CIS Colloquium, Feb 20, 2008, 02:00PM - 03:00PM, Engineering & Architecture Building, Rm 126
Size-Constancy in the CAVE
Dr. Robert Kenyon, University of Illinois - Chicago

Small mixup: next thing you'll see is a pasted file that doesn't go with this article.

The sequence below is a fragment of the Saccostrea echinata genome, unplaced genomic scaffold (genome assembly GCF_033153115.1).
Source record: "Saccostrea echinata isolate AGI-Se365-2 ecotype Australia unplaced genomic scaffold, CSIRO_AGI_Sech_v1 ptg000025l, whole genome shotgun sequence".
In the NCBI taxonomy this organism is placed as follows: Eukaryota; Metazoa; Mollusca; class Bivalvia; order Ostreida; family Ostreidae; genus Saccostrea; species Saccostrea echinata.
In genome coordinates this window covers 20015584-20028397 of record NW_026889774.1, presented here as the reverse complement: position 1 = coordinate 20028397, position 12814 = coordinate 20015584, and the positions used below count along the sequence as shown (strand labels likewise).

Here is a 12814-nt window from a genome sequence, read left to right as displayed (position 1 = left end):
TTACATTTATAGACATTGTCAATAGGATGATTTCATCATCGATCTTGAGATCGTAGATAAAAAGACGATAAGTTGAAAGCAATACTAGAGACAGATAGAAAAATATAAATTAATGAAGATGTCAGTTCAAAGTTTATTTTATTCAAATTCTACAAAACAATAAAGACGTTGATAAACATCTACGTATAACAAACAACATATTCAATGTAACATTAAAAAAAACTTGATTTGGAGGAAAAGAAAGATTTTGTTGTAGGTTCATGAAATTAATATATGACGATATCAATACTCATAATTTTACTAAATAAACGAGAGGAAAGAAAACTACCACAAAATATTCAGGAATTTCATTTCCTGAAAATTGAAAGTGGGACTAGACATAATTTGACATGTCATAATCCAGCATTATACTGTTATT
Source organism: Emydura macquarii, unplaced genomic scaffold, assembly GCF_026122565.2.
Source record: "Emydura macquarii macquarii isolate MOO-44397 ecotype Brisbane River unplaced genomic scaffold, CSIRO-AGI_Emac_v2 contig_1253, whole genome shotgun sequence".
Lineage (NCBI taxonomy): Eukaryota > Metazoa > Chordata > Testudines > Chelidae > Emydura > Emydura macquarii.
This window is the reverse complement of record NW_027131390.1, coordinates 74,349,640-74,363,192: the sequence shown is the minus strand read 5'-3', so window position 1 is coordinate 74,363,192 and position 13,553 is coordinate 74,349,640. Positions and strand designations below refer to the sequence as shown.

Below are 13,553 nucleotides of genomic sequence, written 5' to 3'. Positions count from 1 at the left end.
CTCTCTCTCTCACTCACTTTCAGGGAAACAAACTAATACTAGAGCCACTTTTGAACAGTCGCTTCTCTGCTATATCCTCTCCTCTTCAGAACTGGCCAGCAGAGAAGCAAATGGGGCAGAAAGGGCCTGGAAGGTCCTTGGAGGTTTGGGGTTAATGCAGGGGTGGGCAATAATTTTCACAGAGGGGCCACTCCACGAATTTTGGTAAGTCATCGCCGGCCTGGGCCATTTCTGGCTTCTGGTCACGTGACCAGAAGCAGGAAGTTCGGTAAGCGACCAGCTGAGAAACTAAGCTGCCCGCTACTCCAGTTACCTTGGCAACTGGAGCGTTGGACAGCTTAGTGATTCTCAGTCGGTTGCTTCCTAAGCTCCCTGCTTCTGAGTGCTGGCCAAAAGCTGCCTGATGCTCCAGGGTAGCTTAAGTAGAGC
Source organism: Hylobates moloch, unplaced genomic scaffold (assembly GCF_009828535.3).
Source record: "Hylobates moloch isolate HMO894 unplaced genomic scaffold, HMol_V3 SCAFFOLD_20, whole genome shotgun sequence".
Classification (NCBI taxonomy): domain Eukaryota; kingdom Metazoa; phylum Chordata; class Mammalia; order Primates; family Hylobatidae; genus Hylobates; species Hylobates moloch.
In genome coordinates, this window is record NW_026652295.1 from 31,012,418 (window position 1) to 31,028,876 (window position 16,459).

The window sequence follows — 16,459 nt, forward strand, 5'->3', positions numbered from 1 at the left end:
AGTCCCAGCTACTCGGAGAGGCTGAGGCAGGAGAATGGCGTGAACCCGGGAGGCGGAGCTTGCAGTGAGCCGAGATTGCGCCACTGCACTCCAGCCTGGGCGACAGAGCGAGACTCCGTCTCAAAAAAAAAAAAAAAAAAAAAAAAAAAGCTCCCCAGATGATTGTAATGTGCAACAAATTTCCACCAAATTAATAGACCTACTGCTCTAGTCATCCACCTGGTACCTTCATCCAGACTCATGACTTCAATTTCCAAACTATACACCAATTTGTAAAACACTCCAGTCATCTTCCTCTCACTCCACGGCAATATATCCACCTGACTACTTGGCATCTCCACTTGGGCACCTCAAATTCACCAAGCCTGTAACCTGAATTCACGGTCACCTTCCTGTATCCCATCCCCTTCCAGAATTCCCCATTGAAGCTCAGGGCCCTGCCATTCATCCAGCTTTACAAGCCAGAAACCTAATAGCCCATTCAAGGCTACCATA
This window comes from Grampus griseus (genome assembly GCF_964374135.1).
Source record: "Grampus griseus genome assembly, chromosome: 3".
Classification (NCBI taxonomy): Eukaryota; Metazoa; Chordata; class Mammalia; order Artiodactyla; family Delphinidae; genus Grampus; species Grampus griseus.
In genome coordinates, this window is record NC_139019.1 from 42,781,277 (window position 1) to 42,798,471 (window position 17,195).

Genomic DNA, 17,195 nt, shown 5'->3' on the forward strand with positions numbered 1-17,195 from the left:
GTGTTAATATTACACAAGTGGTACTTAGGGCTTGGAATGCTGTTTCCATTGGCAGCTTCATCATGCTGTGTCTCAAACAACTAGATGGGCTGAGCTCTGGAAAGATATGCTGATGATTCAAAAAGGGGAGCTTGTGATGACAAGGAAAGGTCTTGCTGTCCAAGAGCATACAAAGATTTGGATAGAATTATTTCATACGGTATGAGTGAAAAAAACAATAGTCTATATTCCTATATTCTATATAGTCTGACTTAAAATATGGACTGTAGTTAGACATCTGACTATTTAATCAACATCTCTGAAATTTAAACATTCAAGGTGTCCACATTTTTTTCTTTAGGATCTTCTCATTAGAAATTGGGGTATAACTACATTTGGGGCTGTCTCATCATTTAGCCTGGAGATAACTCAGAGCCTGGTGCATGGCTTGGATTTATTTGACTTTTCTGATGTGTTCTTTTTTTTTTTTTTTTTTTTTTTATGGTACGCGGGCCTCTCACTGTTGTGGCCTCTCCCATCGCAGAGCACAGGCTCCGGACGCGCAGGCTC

The use of Virtual Environments (VE) for research and commercial purposes relies on its ability to generate environments that faithfully reproduce the physical world. However, due to its limitations the VE can have a number of flaws that adversely affect its use and believability. One of the more important aspects of this problem is whether the size of an object in the VE is perceived as it would be in the physical world. One of the fundamental perceptions for correct size is size-constancy. This phenomenon produces the percept that an object is the same size regardless of its distance from the observer despite the fact that the retinal size of the object gets smaller with distance from the observer. We have examined size-constancy in the CAVE and have found that size-constancy is a strong and dominate perception in our subject population when objects are accompanied by the proper monocular cues to depth. Size-constancy changed to a visual angle performance (i.e., object size changed with distance from the subject) when the monocular cues were reduced in the scene. Additional experiments have also shown that errors in accommodation that occur in VE have little effect on the loss of size constancy. Furthermore other cues to depth such as motion parallax are not strong enough to restore size constancy in non-stereo or visually barren environments. As it has been describe for the physical world, our results suggest that it is necessary to provide appropriate monocular cues to depth along with stereo information to elicit a size-constancy response. These results are discussed regarding their implications for viewing objects in projection based VE and the factors that play a role in the proper size of objects in the CAVE.